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From Confederates to Columbus: It’s Not About Statues

How did we get from plans to take down a statue of Robert E. Lee in Virginia to a proposal to remove the Christopher Columbus monument in New York? If you are a liberal activist, the issues are one in the same.

When President Trump said that there were “some very fine people” who opposed removing the statue of Confederate General Robert E. Lee from Charlottesville, the liberal media and left-wing activists pounced, charging that he was praising right wing extremists (even though he had specifically denounced them.) Likewise, his contention that there were violent elements “on both sides” of the issue was met by charges that he was engaging in moral relativism that somehow gave a pass to right-wing violence (which, again, he specifically denounced.)

However, opinion polls showed most Americans supported President Trump’s view. A PBS poll showed that significant majorities opposed right-wing extremist rhetoric yet also believed that the statues should remain. A Valient Market Research poll showed only 33% favored taking down the Confederate statues. History was more important than political correctness. But while removing the monuments is an unpopular idea nationally, it is a winner in urban Democratic power centers, so across the country the rebels are being defeated once again.

It is not just the Confederates who are being tumbled from their pedestals. President Trump wondered aloud about the potential for escalation, asking “is it George Washington next week, and is it Thomas Jefferson the week after?” Indeed yes; Bishop James E. Dukes of Chicago’s Liberation Christian Center petitioned for a George Washington statue to be removed from his city, and a statue of Thomas Jefferson at the University of Virginia, which he founded, was vandalized.

And it doesn’t stop there. Across the country liberals have been triggered to act against monuments of all kinds. The Lincoln Memorial, erected to a man who opposed and destroyed the Confederacy, was spray-painted and a bust of him was burned in Chicago. Activists proposed that Mt. Rushmore be destroyed. An Ohio Revolutionary War statue was decapitated. The Iwo Jima memorial outside Marine Corps Base Quantico was vandalized. Someone in New Orleans even spray painted “Take it down!” on a statue of 15th Century French national hero Saint Joan of Arc. Apparently they want to refight the Hundred Years War.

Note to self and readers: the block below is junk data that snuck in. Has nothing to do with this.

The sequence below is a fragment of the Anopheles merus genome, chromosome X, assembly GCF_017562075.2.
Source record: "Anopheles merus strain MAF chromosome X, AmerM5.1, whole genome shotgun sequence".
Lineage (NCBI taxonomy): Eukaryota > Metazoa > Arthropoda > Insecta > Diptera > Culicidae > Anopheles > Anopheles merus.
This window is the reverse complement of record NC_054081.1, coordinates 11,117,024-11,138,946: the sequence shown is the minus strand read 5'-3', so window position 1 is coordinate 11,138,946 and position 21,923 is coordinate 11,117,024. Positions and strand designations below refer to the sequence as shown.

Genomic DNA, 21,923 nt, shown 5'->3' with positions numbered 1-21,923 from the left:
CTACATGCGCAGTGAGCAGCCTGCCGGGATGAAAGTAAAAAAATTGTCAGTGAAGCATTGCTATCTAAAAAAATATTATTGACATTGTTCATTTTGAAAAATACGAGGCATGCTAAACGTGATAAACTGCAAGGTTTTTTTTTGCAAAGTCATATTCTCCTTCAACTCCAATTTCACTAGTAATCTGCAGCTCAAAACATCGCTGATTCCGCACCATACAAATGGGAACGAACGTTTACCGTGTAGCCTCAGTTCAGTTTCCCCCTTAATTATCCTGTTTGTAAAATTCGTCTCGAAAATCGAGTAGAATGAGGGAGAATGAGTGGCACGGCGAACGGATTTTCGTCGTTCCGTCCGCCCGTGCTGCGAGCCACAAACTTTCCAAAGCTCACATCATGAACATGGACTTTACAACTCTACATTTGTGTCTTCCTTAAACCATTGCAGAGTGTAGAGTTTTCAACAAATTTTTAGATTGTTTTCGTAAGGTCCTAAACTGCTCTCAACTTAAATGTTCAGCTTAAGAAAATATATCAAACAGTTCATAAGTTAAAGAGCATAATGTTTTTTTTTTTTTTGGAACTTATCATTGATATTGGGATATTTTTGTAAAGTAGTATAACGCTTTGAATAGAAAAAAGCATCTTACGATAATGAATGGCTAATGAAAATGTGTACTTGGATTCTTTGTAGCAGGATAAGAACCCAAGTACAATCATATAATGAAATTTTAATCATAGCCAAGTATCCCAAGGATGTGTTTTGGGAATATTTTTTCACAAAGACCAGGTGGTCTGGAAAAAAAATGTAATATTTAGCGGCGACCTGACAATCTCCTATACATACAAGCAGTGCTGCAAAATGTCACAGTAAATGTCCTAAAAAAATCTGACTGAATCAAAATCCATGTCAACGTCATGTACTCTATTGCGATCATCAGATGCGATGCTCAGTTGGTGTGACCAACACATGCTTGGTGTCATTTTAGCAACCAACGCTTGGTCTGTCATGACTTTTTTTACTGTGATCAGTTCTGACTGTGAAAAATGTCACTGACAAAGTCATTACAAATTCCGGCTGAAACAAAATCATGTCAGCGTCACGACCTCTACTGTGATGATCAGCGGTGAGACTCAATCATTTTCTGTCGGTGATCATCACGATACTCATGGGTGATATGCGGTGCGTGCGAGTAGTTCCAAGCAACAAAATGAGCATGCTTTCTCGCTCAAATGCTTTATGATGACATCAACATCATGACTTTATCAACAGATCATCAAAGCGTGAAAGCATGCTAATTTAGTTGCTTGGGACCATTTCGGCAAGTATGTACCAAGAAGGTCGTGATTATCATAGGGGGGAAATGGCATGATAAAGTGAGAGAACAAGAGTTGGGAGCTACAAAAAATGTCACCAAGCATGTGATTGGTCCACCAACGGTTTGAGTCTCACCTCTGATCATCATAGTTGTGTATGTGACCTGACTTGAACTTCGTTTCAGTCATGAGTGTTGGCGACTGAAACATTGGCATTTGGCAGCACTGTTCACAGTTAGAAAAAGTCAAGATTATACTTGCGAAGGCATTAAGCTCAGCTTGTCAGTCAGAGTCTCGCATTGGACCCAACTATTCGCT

Meanwhile in New York City, Mayor DeBlasio is undertaking a secret review of “hate symbols” in the city, that some say may even include the burial site of Union (i.e., not Confederate) General and President Ulysses S. Grant. But the most prominent potential victim of this revisionist effort is Christopher Columbus.

The Columbus Circle monument was a gift from Italy to commemorate the 400th anniversary of the Genoan mariner’s voyage. There was a five-day celebration when it was unveiled in 1892. Now it may be hauled off to a landfill in the dead of night.

Columbus has long been on the left-wing hit list, since they blame his 1492 voyage to the New World for everything bad that followed. Columbus represents the original sin that led to the destruction of the native peoples in the western hemisphere, the erection of the global slave trade, imperialism, capitalism, and the western “system of oppression” in general. For those under the sway of identity politics, intersectionality and hostility to western civilization, he is public enemy number one. So in Yonkers a Columbus bust was knocked from its pedestal and broken in pieces, and on Wednesday the Los Angeles City Council voted to replace the Columbus Day holiday with Indigenous Peoples Day.

These are not new issues. The academic and radical left has long had contempt for the Founding Fathers, Columbus, and other “dead white males.” But never have mainstream politicians and commentators been so in thrall of these radical notions. What was once the province of anti-American fringe elements has become accepted, if not mandatory, in liberal circles. It underscores the critical divide in American public life between those view imperfect America with all its flaws as representing history’s greatest experiment in freedom, and those who view the entire enterprise with contempt.

 

James S. Robbins is the author of Native Americans: Patriotism, Exceptionalism, and the New American Identity.

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